Letter to the Editor
Physical exam for PAD
The author of the fine article on peripheral artery disease (PAD) [“An easy screen for an overlooked disease,” ACP Internist, April 2011] neglected to point out until late in the piece the easiest and least expensive way to diagnose it—examine the patient. Does the patient have femoral, popliteal and pedal pulses, and what is/are the quality of these pulses? Though the ankle-brachial index puts numbers on the findings, it is more time- and dollar-consuming than what should be done in almost every encounter with a patient over 60. As a matter of fact, if the patient has good-quality pedal pulses it is unlikely that those above will be impaired; they need to be evaluated only if the pedal pulses are absent or diminished.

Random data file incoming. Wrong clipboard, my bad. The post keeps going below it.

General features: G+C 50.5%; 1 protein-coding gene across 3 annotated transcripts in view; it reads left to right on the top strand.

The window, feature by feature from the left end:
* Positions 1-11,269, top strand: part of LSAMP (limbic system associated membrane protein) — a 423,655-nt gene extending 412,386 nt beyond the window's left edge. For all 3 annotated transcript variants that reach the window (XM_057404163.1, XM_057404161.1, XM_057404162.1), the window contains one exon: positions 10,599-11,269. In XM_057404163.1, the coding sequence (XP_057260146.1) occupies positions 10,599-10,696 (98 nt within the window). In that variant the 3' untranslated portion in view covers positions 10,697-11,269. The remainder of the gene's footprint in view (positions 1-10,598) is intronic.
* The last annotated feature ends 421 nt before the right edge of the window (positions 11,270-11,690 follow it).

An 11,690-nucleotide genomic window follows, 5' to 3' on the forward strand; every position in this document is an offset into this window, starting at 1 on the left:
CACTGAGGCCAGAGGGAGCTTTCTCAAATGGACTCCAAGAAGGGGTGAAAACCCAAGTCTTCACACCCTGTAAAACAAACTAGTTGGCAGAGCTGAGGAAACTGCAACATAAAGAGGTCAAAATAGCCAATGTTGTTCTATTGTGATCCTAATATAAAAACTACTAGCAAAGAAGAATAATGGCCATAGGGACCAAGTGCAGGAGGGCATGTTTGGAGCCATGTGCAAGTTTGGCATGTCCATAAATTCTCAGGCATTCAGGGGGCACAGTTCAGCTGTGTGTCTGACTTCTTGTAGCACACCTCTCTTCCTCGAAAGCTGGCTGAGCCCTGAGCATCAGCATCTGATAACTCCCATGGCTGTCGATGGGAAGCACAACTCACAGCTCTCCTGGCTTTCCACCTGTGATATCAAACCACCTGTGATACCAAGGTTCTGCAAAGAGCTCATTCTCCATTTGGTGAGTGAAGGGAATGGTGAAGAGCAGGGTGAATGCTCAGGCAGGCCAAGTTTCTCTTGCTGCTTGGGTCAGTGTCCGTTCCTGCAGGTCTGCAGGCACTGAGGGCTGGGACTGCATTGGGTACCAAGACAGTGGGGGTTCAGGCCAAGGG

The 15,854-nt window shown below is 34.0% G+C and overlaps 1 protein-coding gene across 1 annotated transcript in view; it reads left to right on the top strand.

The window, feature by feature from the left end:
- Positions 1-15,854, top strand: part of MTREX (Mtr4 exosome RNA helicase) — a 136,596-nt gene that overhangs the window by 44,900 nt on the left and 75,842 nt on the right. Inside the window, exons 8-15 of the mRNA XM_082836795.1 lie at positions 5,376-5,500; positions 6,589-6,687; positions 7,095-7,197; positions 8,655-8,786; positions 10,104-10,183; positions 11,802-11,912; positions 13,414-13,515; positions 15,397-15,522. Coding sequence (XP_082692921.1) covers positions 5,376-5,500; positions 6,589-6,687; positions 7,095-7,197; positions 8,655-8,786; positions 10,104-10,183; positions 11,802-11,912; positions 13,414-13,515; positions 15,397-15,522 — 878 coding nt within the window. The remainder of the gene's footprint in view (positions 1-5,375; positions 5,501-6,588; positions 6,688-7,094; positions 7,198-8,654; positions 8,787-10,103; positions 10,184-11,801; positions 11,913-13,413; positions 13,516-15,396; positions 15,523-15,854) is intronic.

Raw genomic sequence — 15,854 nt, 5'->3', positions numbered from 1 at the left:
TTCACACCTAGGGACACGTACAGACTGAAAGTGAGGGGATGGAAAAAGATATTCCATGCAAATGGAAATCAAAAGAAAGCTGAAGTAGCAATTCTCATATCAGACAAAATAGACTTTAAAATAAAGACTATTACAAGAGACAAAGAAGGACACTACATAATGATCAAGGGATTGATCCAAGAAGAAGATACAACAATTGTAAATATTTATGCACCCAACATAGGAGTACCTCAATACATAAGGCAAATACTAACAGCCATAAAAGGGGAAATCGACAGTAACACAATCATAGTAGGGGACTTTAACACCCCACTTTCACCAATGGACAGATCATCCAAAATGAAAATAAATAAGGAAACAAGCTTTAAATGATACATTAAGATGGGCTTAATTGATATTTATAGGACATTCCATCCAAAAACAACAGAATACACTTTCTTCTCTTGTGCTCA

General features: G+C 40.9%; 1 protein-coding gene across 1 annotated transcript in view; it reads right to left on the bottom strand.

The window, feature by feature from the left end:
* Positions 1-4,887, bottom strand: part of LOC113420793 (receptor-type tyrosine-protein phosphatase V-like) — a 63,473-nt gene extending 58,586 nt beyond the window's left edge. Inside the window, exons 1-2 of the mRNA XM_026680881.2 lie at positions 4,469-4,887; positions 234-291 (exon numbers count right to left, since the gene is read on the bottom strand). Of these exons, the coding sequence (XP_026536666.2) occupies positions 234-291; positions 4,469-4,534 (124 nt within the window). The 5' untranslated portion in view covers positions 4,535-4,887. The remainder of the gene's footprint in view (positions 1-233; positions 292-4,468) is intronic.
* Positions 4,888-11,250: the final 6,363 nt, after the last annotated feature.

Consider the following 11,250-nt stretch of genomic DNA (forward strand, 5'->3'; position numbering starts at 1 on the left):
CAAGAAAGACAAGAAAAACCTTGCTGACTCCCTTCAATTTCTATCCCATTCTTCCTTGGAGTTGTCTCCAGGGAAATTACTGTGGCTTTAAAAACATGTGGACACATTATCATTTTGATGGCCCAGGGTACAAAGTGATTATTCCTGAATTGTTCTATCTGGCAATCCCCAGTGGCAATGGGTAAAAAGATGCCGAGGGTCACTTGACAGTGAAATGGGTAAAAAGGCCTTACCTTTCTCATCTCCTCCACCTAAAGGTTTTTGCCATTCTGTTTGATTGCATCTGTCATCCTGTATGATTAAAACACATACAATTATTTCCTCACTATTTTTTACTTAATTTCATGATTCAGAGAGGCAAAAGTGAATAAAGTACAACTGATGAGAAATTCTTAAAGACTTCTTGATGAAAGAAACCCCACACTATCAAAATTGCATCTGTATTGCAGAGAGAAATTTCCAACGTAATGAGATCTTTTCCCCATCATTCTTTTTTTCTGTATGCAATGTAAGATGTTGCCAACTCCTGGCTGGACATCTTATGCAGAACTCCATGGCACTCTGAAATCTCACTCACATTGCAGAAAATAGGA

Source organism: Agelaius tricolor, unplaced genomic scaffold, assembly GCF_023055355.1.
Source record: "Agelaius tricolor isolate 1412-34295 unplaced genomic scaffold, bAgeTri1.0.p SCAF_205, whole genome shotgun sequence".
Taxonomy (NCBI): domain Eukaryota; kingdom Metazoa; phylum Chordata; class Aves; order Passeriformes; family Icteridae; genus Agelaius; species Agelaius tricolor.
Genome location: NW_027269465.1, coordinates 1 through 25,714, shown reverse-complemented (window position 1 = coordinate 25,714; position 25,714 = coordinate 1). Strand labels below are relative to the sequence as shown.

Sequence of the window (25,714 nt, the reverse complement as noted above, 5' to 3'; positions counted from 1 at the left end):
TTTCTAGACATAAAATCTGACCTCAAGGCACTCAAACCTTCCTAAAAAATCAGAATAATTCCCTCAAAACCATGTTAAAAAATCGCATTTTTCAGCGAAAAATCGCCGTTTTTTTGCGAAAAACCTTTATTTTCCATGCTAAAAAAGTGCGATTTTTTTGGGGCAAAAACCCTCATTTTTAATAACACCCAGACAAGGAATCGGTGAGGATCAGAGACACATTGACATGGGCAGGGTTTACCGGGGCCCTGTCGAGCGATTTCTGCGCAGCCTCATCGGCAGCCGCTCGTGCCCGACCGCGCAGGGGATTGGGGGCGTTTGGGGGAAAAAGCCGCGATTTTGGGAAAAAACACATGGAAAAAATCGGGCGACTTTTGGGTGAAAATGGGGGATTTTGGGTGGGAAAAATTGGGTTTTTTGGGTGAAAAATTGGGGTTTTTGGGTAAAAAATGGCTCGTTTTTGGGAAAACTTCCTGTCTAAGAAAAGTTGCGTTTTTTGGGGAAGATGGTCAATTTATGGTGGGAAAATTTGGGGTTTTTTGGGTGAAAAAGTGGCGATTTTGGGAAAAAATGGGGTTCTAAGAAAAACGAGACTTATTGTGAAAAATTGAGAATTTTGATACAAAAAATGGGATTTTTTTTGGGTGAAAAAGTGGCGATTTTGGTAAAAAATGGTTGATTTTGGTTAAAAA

Howard R. Engel, ACP Member
South Bend, Ind.
Internist Archives Quick Links
Fenway Guide to Lesbian, Gay, Bisexual, and Transgender Health, 2nd Edition
This new edition reflects recent clinical and social changes and continues to present the important issues facing practitioners and their LGBT patients. Read more about the Guide. Also see ACP’s recent policy position paper on LGBT health disparities.
Join Us in Washington, DC for the Most Comprehensive Meeting in Internal Medicine
Register now and enjoy:
Discounted rates, the best national faculty, a wealth of clinical and practice management topics and hands-on sessions! Learn more about the meeting.